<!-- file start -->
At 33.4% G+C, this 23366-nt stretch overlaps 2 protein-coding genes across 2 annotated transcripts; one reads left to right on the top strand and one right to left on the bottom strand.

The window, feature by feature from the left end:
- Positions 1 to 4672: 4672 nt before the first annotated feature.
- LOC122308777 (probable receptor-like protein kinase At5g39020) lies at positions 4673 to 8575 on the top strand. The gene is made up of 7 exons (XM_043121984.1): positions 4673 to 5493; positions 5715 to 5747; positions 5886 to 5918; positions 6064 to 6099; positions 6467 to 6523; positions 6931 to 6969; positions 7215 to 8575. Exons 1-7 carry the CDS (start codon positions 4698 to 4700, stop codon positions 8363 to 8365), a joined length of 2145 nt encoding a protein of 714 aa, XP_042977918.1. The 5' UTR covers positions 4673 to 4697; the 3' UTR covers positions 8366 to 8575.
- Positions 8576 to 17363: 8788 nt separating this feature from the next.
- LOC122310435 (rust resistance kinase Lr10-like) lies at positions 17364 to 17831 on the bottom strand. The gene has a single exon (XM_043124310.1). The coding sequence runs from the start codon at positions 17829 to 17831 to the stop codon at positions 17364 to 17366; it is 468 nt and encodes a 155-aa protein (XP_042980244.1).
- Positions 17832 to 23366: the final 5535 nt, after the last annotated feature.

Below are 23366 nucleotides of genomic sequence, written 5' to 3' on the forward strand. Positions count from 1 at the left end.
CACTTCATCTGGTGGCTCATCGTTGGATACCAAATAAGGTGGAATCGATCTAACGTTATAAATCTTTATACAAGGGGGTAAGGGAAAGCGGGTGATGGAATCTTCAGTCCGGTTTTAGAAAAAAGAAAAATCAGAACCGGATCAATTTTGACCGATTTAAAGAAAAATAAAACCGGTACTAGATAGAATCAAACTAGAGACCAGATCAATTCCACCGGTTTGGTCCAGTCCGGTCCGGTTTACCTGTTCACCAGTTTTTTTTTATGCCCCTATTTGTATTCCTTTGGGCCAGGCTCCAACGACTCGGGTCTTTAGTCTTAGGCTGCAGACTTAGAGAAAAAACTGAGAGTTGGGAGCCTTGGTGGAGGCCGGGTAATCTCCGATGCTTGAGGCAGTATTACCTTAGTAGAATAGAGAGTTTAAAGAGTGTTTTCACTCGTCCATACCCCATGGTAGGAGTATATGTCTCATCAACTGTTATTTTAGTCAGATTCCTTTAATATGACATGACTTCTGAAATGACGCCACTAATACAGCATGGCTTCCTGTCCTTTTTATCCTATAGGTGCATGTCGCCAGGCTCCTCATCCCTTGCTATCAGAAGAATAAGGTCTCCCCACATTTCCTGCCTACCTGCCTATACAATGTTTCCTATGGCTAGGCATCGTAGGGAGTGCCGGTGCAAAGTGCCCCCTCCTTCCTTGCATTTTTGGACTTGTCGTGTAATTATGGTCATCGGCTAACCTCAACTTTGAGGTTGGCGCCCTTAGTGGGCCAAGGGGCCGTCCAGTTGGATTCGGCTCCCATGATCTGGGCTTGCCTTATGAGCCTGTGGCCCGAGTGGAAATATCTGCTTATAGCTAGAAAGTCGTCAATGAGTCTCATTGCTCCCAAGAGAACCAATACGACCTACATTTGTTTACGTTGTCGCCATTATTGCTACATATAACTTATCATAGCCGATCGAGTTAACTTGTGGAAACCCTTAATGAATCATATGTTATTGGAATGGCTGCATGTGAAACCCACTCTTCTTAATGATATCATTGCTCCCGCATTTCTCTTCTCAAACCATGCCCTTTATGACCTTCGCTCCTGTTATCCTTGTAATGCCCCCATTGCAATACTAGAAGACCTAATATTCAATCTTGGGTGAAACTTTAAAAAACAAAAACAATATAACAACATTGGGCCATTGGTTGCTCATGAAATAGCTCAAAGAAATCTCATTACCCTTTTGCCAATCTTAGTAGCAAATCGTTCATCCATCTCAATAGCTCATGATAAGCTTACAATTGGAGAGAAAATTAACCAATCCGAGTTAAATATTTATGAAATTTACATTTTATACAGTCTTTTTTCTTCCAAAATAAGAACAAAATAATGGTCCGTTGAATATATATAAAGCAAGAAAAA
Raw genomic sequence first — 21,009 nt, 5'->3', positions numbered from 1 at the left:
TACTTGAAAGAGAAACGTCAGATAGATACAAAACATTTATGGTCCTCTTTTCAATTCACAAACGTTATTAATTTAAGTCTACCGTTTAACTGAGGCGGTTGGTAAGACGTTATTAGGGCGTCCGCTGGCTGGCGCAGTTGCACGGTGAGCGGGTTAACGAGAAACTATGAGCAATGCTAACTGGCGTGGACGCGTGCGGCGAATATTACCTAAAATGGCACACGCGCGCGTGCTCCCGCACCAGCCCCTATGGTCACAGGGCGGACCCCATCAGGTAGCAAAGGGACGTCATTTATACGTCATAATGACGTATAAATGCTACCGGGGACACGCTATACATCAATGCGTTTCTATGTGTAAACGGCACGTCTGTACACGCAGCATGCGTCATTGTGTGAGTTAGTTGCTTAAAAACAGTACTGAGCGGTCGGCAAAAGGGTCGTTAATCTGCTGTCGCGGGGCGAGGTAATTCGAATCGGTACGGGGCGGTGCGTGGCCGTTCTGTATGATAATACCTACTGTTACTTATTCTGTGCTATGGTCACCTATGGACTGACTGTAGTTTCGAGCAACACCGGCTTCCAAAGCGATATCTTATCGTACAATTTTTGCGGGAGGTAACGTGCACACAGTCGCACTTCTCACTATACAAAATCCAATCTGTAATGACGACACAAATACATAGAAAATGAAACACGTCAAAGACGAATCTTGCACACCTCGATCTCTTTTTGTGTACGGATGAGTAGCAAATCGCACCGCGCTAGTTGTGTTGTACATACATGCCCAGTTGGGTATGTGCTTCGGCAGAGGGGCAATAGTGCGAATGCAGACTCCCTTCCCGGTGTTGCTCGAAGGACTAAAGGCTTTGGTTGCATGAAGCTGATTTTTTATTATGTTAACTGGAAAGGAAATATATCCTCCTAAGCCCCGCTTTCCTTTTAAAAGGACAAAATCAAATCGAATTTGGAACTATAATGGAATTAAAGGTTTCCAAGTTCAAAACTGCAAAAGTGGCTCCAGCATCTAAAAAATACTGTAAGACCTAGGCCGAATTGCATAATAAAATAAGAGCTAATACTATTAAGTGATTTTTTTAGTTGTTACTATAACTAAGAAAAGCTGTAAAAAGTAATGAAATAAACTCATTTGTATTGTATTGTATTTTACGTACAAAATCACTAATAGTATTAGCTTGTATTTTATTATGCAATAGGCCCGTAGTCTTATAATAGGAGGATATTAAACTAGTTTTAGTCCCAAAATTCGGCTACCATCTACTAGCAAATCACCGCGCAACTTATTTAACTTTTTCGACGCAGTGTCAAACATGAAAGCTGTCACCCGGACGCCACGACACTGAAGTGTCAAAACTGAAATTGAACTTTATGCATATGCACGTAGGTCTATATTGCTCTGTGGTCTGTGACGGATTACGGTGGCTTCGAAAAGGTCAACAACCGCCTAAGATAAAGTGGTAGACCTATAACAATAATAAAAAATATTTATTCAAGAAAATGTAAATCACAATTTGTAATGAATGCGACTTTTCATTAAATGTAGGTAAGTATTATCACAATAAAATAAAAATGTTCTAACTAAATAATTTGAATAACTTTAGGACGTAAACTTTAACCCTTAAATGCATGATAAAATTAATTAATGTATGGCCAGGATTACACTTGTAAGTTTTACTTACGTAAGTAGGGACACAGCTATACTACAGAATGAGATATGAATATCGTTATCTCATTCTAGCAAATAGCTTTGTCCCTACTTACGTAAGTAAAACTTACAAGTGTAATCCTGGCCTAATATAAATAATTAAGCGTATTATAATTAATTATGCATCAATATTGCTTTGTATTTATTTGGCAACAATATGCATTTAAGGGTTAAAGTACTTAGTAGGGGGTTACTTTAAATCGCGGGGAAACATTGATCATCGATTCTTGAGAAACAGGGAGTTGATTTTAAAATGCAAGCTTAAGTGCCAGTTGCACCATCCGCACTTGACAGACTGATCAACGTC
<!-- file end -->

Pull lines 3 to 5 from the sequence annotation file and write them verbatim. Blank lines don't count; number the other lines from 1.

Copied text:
- Positions 1 to 4672: 4672 nt before the first annotated feature.
- LOC122308777 (probable receptor-like protein kinase At5g39020) lies at positions 4673 to 8575 on the top strand. The gene is made up of 7 exons (XM_043121984.1): positions 4673 to 5493; positions 5715 to 5747; positions 5886 to 5918; positions 6064 to 6099; positions 6467 to 6523; positions 6931 to 6969; positions 7215 to 8575. Exons 1-7 carry the CDS (start codon positions 4698 to 4700, stop codon positions 8363 to 8365), a joined length of 2145 nt encoding a protein of 714 aa, XP_042977918.1. The 5' UTR covers positions 4673 to 4697; the 3' UTR covers positions 8366 to 8575.
- Positions 8576 to 17363: 8788 nt separating this feature from the next.